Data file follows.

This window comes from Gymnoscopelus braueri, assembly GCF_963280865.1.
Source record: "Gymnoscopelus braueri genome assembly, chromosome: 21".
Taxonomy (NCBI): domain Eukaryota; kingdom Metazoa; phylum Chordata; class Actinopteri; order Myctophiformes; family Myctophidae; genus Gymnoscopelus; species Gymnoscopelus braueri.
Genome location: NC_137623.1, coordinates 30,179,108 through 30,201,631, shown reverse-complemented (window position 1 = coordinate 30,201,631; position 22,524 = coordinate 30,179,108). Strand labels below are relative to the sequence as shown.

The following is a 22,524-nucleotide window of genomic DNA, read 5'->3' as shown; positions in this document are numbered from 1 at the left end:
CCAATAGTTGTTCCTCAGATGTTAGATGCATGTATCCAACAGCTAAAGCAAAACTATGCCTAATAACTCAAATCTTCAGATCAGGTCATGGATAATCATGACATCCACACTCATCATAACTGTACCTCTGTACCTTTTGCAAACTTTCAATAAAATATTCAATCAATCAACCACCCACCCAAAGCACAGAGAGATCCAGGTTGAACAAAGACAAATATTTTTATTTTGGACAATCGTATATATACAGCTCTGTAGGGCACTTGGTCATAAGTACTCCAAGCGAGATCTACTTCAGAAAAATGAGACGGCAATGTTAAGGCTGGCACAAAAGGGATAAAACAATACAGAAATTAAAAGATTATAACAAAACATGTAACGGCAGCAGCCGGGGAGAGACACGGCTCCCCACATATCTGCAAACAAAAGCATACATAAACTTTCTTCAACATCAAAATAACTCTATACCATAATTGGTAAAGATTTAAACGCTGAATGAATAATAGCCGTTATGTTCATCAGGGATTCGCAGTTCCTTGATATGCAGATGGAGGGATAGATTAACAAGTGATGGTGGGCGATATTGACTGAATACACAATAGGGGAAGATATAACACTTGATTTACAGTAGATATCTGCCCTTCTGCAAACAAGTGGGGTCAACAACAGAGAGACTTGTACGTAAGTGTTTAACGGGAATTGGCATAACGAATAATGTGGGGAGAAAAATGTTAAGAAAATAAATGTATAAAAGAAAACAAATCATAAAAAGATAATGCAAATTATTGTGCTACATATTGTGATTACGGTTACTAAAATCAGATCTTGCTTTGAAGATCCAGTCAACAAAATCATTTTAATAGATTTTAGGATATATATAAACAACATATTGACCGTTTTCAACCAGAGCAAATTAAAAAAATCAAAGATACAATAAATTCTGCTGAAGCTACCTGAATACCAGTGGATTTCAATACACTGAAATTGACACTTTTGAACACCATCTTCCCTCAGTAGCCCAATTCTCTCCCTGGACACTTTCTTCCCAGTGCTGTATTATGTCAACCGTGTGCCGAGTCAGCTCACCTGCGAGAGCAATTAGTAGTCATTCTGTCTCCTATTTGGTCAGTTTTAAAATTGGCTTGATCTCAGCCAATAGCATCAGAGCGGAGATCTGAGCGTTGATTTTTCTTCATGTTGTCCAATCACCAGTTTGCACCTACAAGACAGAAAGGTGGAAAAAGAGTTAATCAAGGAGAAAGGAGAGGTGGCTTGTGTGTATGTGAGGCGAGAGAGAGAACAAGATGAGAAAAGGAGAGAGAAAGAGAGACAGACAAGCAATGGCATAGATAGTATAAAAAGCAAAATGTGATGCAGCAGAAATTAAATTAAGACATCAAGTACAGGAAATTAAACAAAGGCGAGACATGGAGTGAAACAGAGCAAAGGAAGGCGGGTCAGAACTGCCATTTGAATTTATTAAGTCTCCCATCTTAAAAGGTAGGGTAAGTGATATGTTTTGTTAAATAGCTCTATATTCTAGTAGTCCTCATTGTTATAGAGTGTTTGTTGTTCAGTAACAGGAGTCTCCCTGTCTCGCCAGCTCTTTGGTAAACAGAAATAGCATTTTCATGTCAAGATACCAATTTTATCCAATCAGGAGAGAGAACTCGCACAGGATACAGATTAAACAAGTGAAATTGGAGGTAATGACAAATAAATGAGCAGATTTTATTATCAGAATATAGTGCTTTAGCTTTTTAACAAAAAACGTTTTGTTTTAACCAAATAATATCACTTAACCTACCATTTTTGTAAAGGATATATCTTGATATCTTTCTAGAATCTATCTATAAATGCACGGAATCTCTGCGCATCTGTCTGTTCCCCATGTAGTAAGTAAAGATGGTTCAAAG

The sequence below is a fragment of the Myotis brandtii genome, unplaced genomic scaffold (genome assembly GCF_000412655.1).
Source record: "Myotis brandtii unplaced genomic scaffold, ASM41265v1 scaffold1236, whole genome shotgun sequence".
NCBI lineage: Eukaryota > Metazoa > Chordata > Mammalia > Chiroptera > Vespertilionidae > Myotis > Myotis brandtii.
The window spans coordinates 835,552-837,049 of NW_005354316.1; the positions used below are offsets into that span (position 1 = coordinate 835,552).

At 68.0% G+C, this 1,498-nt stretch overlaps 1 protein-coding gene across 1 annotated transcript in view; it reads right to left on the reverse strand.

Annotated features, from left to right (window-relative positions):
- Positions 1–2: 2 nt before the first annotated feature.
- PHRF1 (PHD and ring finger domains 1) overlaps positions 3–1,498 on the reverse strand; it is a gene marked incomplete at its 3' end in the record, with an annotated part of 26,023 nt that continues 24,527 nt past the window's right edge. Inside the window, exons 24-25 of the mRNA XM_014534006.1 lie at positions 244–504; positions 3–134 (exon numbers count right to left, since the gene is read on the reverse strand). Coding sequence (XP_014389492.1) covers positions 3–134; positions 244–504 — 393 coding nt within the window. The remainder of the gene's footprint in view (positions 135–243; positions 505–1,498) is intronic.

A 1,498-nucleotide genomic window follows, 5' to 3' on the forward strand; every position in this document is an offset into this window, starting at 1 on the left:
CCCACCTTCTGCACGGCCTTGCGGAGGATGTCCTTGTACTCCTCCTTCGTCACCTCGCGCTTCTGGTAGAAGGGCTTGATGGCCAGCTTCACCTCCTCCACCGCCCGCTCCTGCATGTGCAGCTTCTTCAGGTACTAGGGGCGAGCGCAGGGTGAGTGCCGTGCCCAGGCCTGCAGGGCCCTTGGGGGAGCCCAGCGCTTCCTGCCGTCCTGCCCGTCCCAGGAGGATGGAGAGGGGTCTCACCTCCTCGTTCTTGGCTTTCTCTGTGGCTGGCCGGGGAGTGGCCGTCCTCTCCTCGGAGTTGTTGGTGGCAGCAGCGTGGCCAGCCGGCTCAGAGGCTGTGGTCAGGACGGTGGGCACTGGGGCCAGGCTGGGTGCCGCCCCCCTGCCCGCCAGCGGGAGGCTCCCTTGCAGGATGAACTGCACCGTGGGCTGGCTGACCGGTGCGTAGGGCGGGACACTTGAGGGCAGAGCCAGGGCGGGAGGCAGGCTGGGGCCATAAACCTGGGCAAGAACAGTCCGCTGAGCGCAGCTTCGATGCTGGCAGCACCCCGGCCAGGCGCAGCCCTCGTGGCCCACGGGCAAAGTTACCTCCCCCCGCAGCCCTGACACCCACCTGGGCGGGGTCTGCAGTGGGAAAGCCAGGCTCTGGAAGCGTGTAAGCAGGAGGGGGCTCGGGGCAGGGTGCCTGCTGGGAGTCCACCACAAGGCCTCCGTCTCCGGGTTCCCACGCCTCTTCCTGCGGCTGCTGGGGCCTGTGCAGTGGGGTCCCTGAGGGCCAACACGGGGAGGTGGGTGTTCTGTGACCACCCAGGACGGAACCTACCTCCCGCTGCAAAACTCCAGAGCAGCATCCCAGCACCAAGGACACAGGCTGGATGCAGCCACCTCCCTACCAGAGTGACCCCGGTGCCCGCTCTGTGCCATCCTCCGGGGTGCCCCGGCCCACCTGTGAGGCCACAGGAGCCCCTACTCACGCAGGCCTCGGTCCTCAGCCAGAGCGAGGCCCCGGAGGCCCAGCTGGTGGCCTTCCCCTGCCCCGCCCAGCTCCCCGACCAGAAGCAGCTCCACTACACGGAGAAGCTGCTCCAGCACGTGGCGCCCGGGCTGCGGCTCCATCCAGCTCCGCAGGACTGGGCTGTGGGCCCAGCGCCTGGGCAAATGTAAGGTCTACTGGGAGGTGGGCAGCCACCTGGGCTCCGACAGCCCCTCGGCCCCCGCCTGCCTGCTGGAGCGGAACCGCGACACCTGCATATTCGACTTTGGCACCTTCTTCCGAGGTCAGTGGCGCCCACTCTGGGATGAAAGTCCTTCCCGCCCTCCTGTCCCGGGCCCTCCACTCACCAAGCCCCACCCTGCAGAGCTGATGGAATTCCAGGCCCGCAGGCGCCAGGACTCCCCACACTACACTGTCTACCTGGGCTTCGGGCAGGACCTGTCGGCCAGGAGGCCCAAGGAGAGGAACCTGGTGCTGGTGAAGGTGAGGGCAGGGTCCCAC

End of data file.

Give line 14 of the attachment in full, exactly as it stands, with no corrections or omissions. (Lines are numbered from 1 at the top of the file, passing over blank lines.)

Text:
- PHRF1 (PHD and ring finger domains 1) overlaps positions 3–1,498 on the reverse strand; it is a gene marked incomplete at its 3' end in the record, with an annotated part of 26,023 nt that continues 24,527 nt past the window's right edge. Inside the window, exons 24-25 of the mRNA XM_014534006.1 lie at positions 244–504; positions 3–134 (exon numbers count right to left, since the gene is read on the reverse strand). Coding sequence (XP_014389492.1) covers positions 3–134; positions 244–504 — 393 coding nt within the window. The remainder of the gene's footprint in view (positions 135–243; positions 505–1,498) is intronic.